Tel Dan Excavations, HUC, Jerusalem/Zev Radovan

Is it a fake? According to most scholars, “The House of David” (BYTDWD, Beth David) is inscribed on this Old Aramaic stela from Tel Dan, in northern Galilee. In 1993 excavator Avraham Biran found the stela’s large right-hand fragment beneath an eighth-century B.C.E. wall; Biran later recovered two additional fragments and attempted to fit them into place. Apparently set up by the king of Damascus, the Tel Dan Stela boasts of victories, in Biran’s reconstruction, over “[Jeho]ram son of Ahab, King of Israel” and “[Ahaz]iah son of [Jehoram, ki]ng of the House of David.” The Biblical rulers Jehoram (851–842 B.C.E.), of the northern kingdom of Israel, and Ahaziah (843–842 B.C.E.), of the southern kingdom of Judah, were exact contemporaries—supporting a mid-ninth-century B.C.E. date for the stela. The reference to the “House [or dynasty] of David” suggests that Judahite kings traced their descent back to an actual David, who is traditionally believed to have lived a century earlier.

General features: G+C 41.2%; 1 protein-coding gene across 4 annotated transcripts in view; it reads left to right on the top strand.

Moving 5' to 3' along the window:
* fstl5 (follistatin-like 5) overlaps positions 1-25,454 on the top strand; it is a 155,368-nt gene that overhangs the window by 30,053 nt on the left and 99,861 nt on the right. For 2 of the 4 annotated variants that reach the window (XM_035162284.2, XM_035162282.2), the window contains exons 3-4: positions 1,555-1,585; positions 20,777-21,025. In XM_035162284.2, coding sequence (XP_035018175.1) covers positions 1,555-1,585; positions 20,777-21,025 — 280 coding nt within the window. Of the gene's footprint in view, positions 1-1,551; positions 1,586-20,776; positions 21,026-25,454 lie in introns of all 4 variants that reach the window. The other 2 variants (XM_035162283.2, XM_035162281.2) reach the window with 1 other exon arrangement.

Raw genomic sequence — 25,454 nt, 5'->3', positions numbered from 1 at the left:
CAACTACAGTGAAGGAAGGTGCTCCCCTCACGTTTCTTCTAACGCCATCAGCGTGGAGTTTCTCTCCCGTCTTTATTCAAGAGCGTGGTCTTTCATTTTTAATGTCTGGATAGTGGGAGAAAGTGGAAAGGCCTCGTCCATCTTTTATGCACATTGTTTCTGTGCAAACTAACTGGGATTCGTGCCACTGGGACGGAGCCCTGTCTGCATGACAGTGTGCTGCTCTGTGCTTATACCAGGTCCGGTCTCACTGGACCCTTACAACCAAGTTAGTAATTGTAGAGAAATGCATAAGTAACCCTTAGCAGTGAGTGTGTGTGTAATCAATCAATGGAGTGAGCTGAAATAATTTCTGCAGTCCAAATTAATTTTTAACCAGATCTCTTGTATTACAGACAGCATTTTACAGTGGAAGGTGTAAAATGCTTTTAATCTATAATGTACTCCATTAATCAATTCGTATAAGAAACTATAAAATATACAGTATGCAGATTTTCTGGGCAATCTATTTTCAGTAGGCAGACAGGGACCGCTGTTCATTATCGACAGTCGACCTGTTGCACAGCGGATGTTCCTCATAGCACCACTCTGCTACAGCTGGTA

The Biblical minimalists, however, contending that David is a mere literary creation, dispute this reading. They point out that the dots used to divide words in the Tel Dan inscription are absent in BYTDWD, which might indicate that the phrase is a place-name, like Bethlehem. It has also been suggested that DWD should be read not as David but as Dod, possibly meaning “beloved”—so that the phrase might be translated as “The House of the Beloved.” In the accompanying interview, Niels Peter Lemche questions the ninth-century B.C.E. date of the stela; he even suggests, without providing any evidence, that it might be a fake—that is, “salted” years earlier for archaeologists to find.